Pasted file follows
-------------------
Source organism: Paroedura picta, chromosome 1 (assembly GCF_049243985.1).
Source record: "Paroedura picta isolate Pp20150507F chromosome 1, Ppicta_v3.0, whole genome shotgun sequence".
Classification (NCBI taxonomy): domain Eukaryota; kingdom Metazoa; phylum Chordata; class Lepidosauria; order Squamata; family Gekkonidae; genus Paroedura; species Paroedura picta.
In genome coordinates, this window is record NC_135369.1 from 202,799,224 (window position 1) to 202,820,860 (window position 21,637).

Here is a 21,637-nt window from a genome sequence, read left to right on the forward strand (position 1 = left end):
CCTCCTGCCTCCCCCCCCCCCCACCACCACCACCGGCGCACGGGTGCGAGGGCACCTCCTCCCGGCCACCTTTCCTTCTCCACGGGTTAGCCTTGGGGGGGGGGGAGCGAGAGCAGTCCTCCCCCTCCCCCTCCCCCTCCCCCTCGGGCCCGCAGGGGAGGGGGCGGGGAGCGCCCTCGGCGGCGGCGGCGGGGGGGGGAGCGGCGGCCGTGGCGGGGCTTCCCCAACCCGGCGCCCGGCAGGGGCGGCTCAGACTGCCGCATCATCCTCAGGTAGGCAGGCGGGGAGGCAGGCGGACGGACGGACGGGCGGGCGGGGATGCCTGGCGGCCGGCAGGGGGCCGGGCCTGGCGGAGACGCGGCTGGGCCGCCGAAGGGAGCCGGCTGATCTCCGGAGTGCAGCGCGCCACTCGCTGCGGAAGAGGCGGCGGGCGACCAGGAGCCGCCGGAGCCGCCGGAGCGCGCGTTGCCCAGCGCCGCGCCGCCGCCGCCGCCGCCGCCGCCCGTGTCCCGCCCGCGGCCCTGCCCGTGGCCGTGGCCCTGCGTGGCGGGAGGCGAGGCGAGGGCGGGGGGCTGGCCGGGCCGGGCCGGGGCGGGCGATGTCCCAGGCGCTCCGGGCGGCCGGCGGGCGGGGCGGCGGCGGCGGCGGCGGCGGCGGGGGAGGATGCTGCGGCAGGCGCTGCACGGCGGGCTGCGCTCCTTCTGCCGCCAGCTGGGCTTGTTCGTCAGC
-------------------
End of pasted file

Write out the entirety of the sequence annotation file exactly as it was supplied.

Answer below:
Source organism: Paroedura picta, chromosome 1 (assembly GCF_049243985.1).
Source record: "Paroedura picta isolate Pp20150507F chromosome 1, Ppicta_v3.0, whole genome shotgun sequence".
Classification (NCBI taxonomy): domain Eukaryota; kingdom Metazoa; phylum Chordata; class Lepidosauria; order Squamata; family Gekkonidae; genus Paroedura; species Paroedura picta.
In genome coordinates, this window is record NC_135369.1 from 202,799,224 (window position 1) to 202,820,860 (window position 21,637).

Here is a 21,637-nt window from a genome sequence, read left to right on the forward strand (position 1 = left end):
CCTCCTGCCTCCCCCCCCCCCCACCACCACCACCGGCGCACGGGTGCGAGGGCACCTCCTCCCGGCCACCTTTCCTTCTCCACGGGTTAGCCTTGGGGGGGGGGGAGCGAGAGCAGTCCTCCCCCTCCCCCTCCCCCTCCCCCTCGGGCCCGCAGGGGAGGGGGCGGGGAGCGCCCTCGGCGGCGGCGGCGGGGGGGGGAGCGGCGGCCGTGGCGGGGCTTCCCCAACCCGGCGCCCGGCAGGGGCGGCTCAGACTGCCGCATCATCCTCAGGTAGGCAGGCGGGGAGGCAGGCGGACGGACGGACGGGCGGGCGGGGATGCCTGGCGGCCGGCAGGGGGCCGGGCCTGGCGGAGACGCGGCTGGGCCGCCGAAGGGAGCCGGCTGATCTCCGGAGTGCAGCGCGCCACTCGCTGCGGAAGAGGCGGCGGGCGACCAGGAGCCGCCGGAGCCGCCGGAGCGCGCGTTGCCCAGCGCCGCGCCGCCGCCGCCGCCGCCGCCGCCCGTGTCCCGCCCGCGGCCCTGCCCGTGGCCGTGGCCCTGCGTGGCGGGAGGCGAGGCGAGGGCGGGGGGCTGGCCGGGCCGGGCCGGGGCGGGCGATGTCCCAGGCGCTCCGGGCGGCCGGCGGGCGGGGCGGCGGCGGCGGCGGCGGCGGCGGGGGAGGATGCTGCGGCAGGCGCTGCACGGCGGGCTGCGCTCCTTCTGCCGCCAGCTGGGCTTGTTCGTCAGC